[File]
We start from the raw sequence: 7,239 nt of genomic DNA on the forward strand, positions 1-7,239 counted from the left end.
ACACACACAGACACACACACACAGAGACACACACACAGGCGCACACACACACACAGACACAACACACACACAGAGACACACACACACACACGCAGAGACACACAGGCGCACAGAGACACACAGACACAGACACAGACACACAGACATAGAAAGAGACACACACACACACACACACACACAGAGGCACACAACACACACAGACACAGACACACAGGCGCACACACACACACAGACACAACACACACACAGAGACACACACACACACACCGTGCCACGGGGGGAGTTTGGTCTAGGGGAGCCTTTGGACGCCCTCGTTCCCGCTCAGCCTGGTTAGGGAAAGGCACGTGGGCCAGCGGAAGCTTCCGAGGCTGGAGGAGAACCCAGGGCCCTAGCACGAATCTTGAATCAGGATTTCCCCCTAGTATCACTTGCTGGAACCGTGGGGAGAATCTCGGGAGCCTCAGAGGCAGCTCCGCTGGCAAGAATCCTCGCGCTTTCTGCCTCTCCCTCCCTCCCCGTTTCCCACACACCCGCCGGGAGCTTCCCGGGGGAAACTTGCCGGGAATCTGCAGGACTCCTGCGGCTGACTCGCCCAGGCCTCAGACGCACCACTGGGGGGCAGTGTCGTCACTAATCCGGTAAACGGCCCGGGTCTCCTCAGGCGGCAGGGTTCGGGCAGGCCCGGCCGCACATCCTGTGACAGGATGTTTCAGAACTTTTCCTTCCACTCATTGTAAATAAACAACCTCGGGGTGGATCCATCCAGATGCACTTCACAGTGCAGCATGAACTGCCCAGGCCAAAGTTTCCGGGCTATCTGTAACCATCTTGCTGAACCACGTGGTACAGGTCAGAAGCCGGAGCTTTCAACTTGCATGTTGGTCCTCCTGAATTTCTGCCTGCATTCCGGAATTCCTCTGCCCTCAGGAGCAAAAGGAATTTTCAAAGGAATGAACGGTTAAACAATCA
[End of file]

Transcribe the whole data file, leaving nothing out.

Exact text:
We start from the raw sequence: 7,239 nt of genomic DNA on the forward strand, positions 1-7,239 counted from the left end.
ACACACACAGACACACACACACAGAGACACACACACAGGCGCACACACACACACAGACACAACACACACACAGAGACACACACACACACACGCAGAGACACACAGGCGCACAGAGACACACAGACACAGACACAGACACACAGACATAGAAAGAGACACACACACACACACACACACACAGAGGCACACAACACACACAGACACAGACACACAGGCGCACACACACACACAGACACAACACACACACAGAGACACACACACACACACCGTGCCACGGGGGGAGTTTGGTCTAGGGGAGCCTTTGGACGCCCTCGTTCCCGCTCAGCCTGGTTAGGGAAAGGCACGTGGGCCAGCGGAAGCTTCCGAGGCTGGAGGAGAACCCAGGGCCCTAGCACGAATCTTGAATCAGGATTTCCCCCTAGTATCACTTGCTGGAACCGTGGGGAGAATCTCGGGAGCCTCAGAGGCAGCTCCGCTGGCAAGAATCCTCGCGCTTTCTGCCTCTCCCTCCCTCCCCGTTTCCCACACACCCGCCGGGAGCTTCCCGGGGGAAACTTGCCGGGAATCTGCAGGACTCCTGCGGCTGACTCGCCCAGGCCTCAGACGCACCACTGGGGGGCAGTGTCGTCACTAATCCGGTAAACGGCCCGGGTCTCCTCAGGCGGCAGGGTTCGGGCAGGCCCGGCCGCACATCCTGTGACAGGATGTTTCAGAACTTTTCCTTCCACTCATTGTAAATAAACAACCTCGGGGTGGATCCATCCAGATGCACTTCACAGTGCAGCATGAACTGCCCAGGCCAAAGTTTCCGGGCTATCTGTAACCATCTTGCTGAACCACGTGGTACAGGTCAGAAGCCGGAGCTTTCAACTTGCATGTTGGTCCTCCTGAATTTCTGCCTGCATTCCGGAATTCCTCTGCCCTCAGGAGCAAAAGGAATTTTCAAAGGAATGAACGGTTAAACAATCA